Jardim de Infância EZ / HIBINOSEKKEI + Youji no Shiro + Kids Design Labo. Image © Toshinari Soga (studio BAUHAUS)

When designing spaces based on neuroarchitecture, it is necessary to take into account that each user receives and decodes the stimuli of the environment in a unique way. In other words, there are no rules, just a few things to consider. One such consideration addresses the human being's need to belong. The need to belong, according to the definition by the American psychologist Abraham Maslow, refers to the urge to be part of a social group. This theory of belonging was widely disseminated and adapted in neuroarchitecture, which considers the human need to feel like part of a physical space. For example, it is well known that good memories are positively decoded by the brain. That is why investing in visual, auditory, or olfactory memories can be quite important when designing interiors in which users feel belonging.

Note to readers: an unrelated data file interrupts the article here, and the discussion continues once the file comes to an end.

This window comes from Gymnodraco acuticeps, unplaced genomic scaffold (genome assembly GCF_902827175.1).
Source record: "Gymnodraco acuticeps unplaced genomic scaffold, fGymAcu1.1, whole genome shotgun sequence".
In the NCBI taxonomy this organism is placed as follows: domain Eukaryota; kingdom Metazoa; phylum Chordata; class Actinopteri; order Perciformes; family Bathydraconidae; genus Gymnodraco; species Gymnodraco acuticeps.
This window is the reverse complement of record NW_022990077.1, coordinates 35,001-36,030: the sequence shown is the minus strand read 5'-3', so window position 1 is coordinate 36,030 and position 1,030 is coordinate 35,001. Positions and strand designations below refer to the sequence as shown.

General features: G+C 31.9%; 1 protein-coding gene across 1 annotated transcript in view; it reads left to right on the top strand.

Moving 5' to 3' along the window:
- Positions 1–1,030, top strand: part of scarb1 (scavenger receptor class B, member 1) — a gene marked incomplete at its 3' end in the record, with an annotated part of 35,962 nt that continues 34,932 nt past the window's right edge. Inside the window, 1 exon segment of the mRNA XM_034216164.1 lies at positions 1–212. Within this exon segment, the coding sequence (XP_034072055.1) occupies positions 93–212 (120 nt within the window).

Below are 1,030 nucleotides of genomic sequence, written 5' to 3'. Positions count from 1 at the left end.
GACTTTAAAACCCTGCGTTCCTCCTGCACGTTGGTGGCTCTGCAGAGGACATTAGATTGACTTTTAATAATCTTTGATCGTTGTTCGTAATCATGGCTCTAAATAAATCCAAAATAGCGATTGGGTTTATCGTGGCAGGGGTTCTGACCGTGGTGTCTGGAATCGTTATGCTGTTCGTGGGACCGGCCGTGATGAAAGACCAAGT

Escola Primária Maple Street / BFDO Architects + 4Mativ Design Studio. Image © Lesley Unruh

Special attention must be paid to projects for children. According to the studies of doctor and teacher Maria Montessori, the first years of an individual's life are the most important for their education, determining the constitution of their personality, self-esteem, and character. We have already talked in more depth about the benefits of designing environments based on this philosophy.

'We could say that adults acquire knowledge through our intelligence, while the child absorbs it with his psychic life. [...] Thus, the child undergoes a transformation: impressions not only penetrate her mind, but form it. They fit into it. The child creates her own 'mental flesh', using the things found in her environment. We call her mental type, the absorbing mind' - Maria Montessori in 'The Absorbent Mind'. 1949, p. 36